The Context of Alciato’s Emblems
According to Alvan Bregman, an emblem or emblemata usually has three components. The first is a short heading or a title, called the motto, inscriptio, or lemma. The second is an illustration, called the pictura, and the third is a text of a moralizing and explanatory nature, called the subscriptio. The last part of the emblem is also referred to as the epigram, thus linking the genre with the culture of Antiquity.
Alciato was interested in inscriptions since his youth, transcribing inscriptions from around Milan, which he would study. His hobby, like that of many intellectuals from his time, was to translate epigrams from the Greek Anthology into Latin. This book used by scholars was a collection of poems collected by the Byzantine scholar Maximus Planudes in 1301. The anthology included over 3,000 poems collected from sources as early as the seventh century BCE. This book used by Alciato during his youth had a lasting impact on his work, as various scholars identified more than half of his published epigrams and emblems as being connected to poems from the Greek Anthology. Various themes, imagery, and verses were used by Alciato in his later creations, proving the lengths to which a Renaissance author went to emulate classical literature.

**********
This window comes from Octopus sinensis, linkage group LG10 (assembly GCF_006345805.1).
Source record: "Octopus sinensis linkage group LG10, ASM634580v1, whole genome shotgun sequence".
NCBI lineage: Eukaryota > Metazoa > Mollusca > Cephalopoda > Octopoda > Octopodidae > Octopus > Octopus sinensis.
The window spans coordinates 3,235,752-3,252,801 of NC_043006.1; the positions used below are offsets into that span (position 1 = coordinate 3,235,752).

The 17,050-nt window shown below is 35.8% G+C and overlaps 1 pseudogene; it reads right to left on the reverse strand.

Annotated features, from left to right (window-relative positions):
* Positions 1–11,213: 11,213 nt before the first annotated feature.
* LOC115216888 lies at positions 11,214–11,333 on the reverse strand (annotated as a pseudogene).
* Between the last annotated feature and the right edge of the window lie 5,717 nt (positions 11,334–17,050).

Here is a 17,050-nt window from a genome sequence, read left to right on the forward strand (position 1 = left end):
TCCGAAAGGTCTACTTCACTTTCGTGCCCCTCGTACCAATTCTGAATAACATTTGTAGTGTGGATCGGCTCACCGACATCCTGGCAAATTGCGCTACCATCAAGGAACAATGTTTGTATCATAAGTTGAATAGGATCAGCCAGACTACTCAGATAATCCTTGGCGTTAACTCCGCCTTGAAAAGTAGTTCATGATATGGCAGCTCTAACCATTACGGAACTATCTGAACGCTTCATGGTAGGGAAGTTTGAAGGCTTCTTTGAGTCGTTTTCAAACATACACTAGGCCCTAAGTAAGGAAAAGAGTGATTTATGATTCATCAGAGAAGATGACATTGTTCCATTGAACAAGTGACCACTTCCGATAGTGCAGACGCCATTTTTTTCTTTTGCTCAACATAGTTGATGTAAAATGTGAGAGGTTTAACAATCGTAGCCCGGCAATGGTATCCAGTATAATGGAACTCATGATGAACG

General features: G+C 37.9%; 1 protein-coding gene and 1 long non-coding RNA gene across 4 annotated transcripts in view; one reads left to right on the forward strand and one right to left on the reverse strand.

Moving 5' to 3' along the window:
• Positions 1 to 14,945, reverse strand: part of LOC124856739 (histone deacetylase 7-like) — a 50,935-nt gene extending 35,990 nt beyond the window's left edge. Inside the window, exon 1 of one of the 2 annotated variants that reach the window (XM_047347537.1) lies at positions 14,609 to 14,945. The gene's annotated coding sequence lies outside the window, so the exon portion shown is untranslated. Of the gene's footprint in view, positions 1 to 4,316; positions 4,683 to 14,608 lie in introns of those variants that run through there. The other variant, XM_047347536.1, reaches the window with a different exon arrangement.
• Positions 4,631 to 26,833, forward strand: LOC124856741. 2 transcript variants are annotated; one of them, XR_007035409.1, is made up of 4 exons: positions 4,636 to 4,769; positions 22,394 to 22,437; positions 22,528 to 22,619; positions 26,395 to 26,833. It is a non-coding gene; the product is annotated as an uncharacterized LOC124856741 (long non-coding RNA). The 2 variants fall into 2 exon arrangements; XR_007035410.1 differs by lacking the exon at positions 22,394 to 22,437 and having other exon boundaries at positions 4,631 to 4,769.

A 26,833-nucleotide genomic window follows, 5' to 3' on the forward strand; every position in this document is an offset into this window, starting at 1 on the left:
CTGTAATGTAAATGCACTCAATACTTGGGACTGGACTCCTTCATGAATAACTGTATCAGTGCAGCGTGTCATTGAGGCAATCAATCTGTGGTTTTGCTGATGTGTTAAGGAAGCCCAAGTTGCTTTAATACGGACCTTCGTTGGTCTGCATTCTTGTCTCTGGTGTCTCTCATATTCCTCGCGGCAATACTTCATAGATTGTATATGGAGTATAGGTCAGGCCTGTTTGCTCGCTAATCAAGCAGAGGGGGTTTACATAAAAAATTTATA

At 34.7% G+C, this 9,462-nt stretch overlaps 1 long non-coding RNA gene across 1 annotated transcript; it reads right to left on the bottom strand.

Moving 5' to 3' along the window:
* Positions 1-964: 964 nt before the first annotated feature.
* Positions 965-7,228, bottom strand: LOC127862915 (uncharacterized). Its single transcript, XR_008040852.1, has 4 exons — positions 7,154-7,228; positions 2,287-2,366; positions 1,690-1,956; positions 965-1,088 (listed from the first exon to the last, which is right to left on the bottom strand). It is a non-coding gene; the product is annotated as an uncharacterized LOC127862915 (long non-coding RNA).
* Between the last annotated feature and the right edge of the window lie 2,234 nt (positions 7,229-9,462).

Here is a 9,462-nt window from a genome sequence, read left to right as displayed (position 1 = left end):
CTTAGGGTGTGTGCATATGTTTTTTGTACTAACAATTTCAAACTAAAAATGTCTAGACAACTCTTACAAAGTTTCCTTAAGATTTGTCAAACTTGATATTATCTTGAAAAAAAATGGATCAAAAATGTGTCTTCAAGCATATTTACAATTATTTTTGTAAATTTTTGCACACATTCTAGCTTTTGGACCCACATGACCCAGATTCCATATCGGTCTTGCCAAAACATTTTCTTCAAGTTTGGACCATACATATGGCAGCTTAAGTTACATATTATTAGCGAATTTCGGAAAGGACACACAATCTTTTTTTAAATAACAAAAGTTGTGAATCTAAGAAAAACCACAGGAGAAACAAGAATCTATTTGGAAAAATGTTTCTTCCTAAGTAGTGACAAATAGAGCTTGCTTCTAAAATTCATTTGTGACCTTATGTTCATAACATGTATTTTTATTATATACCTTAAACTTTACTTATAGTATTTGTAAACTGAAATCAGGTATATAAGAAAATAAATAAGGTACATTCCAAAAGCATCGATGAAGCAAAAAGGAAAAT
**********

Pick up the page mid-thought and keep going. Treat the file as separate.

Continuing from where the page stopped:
Why Were Emblemata So Popular?